Ulster backs coach Dwayne Peel has been full of praise for Stuart McCloskey, after his 100th appearance for the province last time out: “He’s huge – a great leader for us. Anyone who watches us knows how big he is for us. He never takes a step backwards and he carries a lot of ball for us. He’s probably battered after every game but fair play to him. If you watch him in training, his catch-pass stuff is excellent. He can pass a ball as well as anyone. Showing that in games, people are surprised but they shouldn’t be. He’s one of the best ball-players in our squad, definitely.”
Key battle – George Biagi v Kieran Treadwell
The battle at lock in this match will be a fascinating one, with experienced second row George Biagi going up against sprightly youngster Kieran Treadwell. At 33, Biagi has done it all, including winning 23 caps for Italy, and will use all of his experience to attempt to skipper his side to victory. Up against him you have Treadwell, 23, and surely one of the fastest locks in world rugby, having played as a wing in his youth.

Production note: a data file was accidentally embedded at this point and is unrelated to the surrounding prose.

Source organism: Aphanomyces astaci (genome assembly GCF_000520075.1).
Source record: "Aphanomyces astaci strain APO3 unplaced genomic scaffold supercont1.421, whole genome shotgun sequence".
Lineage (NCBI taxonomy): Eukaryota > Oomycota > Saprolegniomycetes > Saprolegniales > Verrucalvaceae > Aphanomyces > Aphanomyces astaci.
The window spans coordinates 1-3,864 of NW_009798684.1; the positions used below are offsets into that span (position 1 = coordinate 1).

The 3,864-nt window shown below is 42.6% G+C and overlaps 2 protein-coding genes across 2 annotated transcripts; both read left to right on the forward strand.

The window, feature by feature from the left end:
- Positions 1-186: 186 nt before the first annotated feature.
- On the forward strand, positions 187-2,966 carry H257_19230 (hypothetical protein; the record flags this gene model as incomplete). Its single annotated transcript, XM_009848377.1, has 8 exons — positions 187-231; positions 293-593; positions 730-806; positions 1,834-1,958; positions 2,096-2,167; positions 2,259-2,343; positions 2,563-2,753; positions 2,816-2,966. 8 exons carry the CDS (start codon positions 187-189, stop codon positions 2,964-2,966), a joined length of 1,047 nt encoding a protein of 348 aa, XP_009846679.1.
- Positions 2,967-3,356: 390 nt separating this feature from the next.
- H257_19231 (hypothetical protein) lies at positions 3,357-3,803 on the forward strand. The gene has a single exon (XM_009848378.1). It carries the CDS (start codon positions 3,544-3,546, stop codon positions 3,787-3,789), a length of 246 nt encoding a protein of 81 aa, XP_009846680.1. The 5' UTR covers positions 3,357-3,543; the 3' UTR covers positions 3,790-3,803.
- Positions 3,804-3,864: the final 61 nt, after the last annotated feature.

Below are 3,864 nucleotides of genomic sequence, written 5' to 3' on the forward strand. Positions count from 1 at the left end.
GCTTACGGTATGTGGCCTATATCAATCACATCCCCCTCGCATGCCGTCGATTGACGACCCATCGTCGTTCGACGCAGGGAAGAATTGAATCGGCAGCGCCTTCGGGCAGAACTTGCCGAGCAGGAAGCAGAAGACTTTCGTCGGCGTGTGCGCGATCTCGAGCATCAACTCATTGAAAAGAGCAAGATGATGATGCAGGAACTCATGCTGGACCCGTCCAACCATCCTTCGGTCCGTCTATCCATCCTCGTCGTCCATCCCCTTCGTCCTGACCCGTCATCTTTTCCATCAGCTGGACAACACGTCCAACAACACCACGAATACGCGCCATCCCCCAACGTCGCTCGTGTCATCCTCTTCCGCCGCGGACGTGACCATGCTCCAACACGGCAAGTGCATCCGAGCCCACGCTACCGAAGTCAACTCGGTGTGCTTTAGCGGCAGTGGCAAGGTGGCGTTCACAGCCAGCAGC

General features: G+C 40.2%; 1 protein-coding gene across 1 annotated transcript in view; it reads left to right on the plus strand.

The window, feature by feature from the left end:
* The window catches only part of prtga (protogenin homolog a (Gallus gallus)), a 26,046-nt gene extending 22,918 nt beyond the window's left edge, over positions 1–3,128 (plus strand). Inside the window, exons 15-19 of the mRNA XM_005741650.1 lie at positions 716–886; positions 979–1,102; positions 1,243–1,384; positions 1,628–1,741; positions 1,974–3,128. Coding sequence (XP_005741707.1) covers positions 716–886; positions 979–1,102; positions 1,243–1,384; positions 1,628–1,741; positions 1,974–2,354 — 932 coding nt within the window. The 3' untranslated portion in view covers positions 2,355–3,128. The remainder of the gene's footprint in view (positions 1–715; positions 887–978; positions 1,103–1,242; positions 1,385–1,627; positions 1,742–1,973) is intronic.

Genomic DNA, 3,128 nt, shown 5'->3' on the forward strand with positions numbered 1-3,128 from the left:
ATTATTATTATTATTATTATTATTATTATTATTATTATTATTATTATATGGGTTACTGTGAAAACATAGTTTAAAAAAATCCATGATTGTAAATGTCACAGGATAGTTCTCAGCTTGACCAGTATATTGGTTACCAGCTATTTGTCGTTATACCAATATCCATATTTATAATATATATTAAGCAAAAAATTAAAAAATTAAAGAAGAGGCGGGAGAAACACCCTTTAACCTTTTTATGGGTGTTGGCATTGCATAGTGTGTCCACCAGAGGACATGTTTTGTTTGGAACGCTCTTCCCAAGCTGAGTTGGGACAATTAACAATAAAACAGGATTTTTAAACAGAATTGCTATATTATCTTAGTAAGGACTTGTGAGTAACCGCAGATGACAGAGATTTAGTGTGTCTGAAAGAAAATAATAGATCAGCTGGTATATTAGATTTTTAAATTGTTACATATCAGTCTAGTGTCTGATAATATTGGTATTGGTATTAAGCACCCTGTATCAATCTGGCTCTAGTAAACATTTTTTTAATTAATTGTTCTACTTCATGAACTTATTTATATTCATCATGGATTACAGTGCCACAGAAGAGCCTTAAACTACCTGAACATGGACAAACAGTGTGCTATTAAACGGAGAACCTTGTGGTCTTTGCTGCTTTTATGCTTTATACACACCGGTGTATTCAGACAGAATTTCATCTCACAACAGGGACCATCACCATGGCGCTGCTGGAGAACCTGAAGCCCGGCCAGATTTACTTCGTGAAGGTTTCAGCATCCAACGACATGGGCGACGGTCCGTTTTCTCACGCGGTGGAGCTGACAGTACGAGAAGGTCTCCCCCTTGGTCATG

Key fact: Ulster Rugby are unbeaten in their last four matches in all competitions since their defeat to Leinster at the RDS Arena in round 13 of the Guinness PRO14.
Did you know? The Italians have achieved five previous victories over Irish opponents in the Championship; two at home to Ulster and two at home and one away against Connacht.
Ulster: Louis Ludik; Robert Baloucoune, Darren Cave, Stuart McCloskey, Rob Lyttle; Peter Nelson, Dave Shanahan, Eric O’Sullivan, Rob Herring, Marty Moore, Alan O’Connor (captain), Kieran Treadwell, Clive Ross, Sean Reidy, Nick Timoney
Replacements: John Andrew, Andy Warwick, Ross Kane, Ian Nagle, Greg Jones, Jonny Stewart, Johnny McPhillips, James Hume.
Zebre: Francois Brummer, Paula Balekana, Giulio Bisegni, Nicolas De Battista, James Elliott, Carlo Canna, Joshua Renton, Daniele Rimpelli, Oliviero Fabiani, Eduardo Bello, Leonard Krumov, George Biagi (cap), Apisai Tauyavuca, James Brown, Jacopo Bianchi